We all deserve to have peace in our minds. It can be frustrating, and overwhelming when you cannot stop overthinking.
When our heads are full of anxiety, doubt, and in some cases anger, it’s hard to think straight. It’s difficult to know what the right decision is when you have a thousand thoughts rattling through your head.
It can feel uncomfortable to talk about. We know how troubling it can get, and when you feel like you have no place to turn, it’s rough. It shouldn’t be uncomfortable, though. You’re a person, you have thoughts, and you have feelings.
How can you expect yourself to know how to react, how to think, all the time? We aren’t taught this, no one I know has ever had a blueprint in ‘how not to overthink’.
Plus, when it’s a relationship, it can feel even more uncomfortable. It’s intimate, there are two of you.
Yet, people overthink relationships all the time, and if people would discuss them more often, the world with have more successful relationships.
So, we’re going to provide you with some tools that will hopefully help you conquer your thoughts. It’s normal, we all need advice and help sometimes, especially when our thoughts are running a thousand miles an hour.
Table of Contents
Why Do I Overthink In Relationships?
Overthinking is a Coping Mechanism
Sometimes when a situation feels out of our control, we overthink.
It’s our way of trying to find control when we’re unsure of what is going to happen. It’s uncertainty, it’s uncomfortable – when we overthink, we’re trying to solve a problem. Likewise, it’s just that in many cases, we don’t know what that issue is.
When the thoughts start to emerge, and our bodies get anxious, we implement coping mechanisms. These coping mechanisms work to alleviate the stress of perceived danger.
So, you might be overthinking because you’re scared of an outcome, and by overthinking, you can take control to try to resolve the issue.
Let us look at an example: Say you have a partner who does not respond to their texts very fast. Perhaps it has been hours since they last responded. It doesn’t matter what the content of the message was, the point is, they haven’t replied.
As time goes by, you begin to overthink the situation. Depending on your circumstances, you might overthink that your partner is abandoning you – you might think that they’re going to leave you and break up.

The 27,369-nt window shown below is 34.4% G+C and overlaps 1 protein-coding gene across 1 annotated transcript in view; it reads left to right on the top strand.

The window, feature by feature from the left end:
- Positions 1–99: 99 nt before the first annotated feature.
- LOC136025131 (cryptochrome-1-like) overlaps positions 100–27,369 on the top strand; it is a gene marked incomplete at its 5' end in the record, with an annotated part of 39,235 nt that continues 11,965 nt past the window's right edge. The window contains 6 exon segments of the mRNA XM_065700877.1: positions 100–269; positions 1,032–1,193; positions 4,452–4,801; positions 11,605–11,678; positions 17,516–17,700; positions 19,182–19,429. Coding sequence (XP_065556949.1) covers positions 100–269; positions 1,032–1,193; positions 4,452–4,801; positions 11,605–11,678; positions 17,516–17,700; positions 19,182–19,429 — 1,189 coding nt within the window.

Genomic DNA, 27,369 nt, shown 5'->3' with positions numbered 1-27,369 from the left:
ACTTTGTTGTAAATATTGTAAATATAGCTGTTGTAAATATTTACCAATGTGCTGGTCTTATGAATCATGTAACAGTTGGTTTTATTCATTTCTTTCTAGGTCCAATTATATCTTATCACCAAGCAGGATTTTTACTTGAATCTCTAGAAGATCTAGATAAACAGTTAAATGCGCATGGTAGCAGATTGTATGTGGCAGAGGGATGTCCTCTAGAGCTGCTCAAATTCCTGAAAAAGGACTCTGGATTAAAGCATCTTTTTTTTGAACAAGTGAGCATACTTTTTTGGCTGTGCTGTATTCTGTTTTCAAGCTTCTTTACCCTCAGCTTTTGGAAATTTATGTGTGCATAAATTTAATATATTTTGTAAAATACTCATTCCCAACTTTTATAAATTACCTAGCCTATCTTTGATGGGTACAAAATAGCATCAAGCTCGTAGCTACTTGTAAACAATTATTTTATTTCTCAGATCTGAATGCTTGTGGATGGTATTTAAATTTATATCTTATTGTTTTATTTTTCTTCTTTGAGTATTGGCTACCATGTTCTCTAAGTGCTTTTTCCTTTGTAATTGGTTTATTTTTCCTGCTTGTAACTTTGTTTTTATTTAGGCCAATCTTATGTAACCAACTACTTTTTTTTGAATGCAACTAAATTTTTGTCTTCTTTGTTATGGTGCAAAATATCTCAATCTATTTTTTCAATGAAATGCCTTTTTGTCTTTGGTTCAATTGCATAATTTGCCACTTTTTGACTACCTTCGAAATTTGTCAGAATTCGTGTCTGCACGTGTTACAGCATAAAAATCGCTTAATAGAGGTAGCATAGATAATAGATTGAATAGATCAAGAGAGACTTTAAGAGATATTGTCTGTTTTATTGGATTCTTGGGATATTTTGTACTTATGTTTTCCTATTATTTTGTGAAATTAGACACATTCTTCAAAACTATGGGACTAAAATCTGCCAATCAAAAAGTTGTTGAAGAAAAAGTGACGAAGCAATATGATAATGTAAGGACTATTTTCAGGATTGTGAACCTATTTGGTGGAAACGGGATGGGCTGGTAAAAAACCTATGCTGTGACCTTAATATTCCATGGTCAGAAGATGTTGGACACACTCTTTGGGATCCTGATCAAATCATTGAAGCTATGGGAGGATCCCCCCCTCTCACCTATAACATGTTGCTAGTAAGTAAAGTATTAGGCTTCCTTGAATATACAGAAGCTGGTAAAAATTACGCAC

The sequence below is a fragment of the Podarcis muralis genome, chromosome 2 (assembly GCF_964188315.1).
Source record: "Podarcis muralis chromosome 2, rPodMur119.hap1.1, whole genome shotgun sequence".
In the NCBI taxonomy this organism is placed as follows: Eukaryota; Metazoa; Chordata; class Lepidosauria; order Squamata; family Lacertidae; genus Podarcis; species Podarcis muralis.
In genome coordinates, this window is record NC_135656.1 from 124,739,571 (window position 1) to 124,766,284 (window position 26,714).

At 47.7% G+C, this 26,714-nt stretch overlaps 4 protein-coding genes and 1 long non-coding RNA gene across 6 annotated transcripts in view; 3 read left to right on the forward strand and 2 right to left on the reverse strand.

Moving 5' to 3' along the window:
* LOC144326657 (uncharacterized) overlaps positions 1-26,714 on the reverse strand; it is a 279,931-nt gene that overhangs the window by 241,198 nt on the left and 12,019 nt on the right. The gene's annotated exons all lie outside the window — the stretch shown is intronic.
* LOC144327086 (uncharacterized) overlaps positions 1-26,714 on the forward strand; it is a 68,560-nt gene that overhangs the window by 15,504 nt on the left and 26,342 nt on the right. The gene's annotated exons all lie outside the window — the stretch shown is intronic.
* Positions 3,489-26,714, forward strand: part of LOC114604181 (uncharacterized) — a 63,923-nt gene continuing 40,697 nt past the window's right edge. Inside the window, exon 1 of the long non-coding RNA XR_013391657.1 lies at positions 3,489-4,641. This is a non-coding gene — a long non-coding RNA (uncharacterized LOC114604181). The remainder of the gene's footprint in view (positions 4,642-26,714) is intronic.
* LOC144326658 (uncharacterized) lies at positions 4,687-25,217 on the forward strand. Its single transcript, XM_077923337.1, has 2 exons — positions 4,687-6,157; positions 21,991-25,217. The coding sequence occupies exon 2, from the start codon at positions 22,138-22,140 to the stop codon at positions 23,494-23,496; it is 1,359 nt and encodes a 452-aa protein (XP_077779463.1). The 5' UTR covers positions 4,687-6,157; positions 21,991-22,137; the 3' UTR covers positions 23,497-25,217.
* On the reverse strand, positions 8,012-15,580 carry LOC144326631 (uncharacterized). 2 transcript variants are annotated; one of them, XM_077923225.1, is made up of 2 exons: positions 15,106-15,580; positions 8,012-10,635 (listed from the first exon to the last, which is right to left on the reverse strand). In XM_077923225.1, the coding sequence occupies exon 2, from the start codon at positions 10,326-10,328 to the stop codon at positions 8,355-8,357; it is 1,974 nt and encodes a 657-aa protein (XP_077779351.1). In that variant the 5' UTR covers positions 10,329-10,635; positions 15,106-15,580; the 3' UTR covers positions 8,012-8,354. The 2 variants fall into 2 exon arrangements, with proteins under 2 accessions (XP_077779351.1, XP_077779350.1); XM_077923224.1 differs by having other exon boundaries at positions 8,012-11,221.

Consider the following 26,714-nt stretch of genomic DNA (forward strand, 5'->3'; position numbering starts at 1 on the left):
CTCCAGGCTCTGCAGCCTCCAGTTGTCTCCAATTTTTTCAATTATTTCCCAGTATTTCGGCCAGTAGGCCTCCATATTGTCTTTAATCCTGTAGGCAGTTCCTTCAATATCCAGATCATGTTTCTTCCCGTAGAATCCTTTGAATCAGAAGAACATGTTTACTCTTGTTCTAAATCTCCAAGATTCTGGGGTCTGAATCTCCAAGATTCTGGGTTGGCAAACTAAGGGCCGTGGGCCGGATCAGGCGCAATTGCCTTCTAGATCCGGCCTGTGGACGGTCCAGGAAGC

In other cases, you might think that your partner is cheating on you. It could be that you overthink that your partner is ignoring you, and purposely being distant, because they aren’t interested in you, and so forth.
When you overthink, you’re creating a scenario that does not exist. Whether you’re anxious, sad, or angry – you’ve created a situation in your head, without knowing the exact details.
Usually, this is because it’s an uncomfortable situation. Whether it’s distance, cheating, or a potential breakup that you’re overthinking about, you’re worried about control. You cannot control what your partner is doing, what they are feeling, and it is triggering a wound within you.
When you try to overanalyze a situation and create details that don’t exist, you lose sight of the facts. When you overthink, you put a situation onto your partner that did not exist – and if you keep doing this, it can become overwhelming, or stressful for them. After all, they haven’t done anything wrong.
How To Stop Overthinking In A Relationship
1. Gain Awareness
The first step is to gain awareness of the reasons why you’re overthinking.
This just takes some conscious reflection. You could do this by asking yourself questions about your thoughts. So, when you’re overthinking, you can observe them and ask yourself a couple of questions:
• What emotion am I feeling?
• How are these emotions manifesting in my body?
• Which thoughts are causing me to feel this way?
By doing a practice like this, you can become more in tune with yourself, and help discover what is triggering you. It’s important to find the root cause, and while you will unlikely find this immediately, you’ll get closer to understanding yourself the more you do it.
2. Share Your Overthinking
Never forget how healing it is to voice your concerns. In many cases, just getting out your worries can make them fade away.
It’s because you’re pent-up, you have all this stress, but you don’t have a healthy outlet to put it in. Think of how many men go to the gym to alleviate stress – it’s a similar principle, but in this case, you’re alleviating the stress within your head.